Mittwoch, Juli 10, 2013

OSR and the Spell of Success

You can roll the dice to test if your character succeeds at any given task. You can define criteria that have to be met in order to run a successful game. And you can write, produce, and publish game material - in which case, success is quantifiable by the amount of distributed copies in circulation, the discourse it generates, and profit.

From my early days of roleplaying on I collected notes of ideas, fragments of stories, characters, adventure plots, and rules. I had read of people who went into the game business, but discarded the idea for myself. It is funny - a little - to think of all the creativity, and will put into a game, but never to think of selling any of it. Why is that so? Because, in a way it feels like betrayal. You do not sell things you love - if your idea of selling implies giving something away, giving it up to the hands of strangers. But, I wonder now, if you write a story, and you have it published, and the book sold, it is not given away - it is given unto the world. It manifests. It becomes.
And as long as the magic spells of the contracts are written correctly and in your interest, the profits will allow you to start out on other projects.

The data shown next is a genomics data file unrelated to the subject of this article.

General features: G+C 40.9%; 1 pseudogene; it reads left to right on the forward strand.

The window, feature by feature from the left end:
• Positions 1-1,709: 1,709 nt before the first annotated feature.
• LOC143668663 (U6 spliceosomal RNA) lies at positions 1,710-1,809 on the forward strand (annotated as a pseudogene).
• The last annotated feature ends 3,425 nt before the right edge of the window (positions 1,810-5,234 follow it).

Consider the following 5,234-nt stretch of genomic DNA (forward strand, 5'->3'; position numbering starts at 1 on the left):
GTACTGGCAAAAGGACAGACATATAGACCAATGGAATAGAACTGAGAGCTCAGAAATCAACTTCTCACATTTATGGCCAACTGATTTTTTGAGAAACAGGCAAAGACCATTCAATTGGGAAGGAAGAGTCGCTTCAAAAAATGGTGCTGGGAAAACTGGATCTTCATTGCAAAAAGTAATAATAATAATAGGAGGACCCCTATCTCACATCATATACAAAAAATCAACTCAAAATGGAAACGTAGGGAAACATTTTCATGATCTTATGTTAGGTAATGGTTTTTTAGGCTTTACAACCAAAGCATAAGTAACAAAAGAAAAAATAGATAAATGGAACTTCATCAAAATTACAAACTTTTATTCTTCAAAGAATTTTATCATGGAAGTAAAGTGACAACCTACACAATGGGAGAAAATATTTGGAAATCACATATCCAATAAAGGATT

That is actually a good thing.

Much of the OSR material is available for free, with an option to pay for it, or donate to the authors. I bought print versions of the free games I liked. The digital copies of the games circulated, were discussed on blogs, then either printed at home, or ordered as print versions from the stores - and thus manifested on the book shelves of gamers.

I like the free stuff of the OSR, and the possibilities it opens up to spend some quality time gaming with friends, and family.
Essentially though, I only use my game system of choice, then write my own material (Morgansfort being the exception) - which, of course, is based on what I know and read before.

The Spell of Success

I should come up with something people use in their everyday lives. Something they grab, hold on to, and travel with, but I fear so many of the great ideas have already been taken - wrist-watches, coffee to go, snacks, portable music players, smartphones and their apps, daily bits of news and gossip via different kinds of media.
Why, somebody recently put out glasses that enable you to see a representation of the digital otherworld.
These are enjoyable things - well, I'll think of something to add to it.

Regardless of the profits, one of the successes of gamers, and publishers part of the OSR is this: the games are being played. A weird manifestation of ideas - and a powerful spell that makes people all over the world sit at tables, roll dice and fight imaginary dragons.

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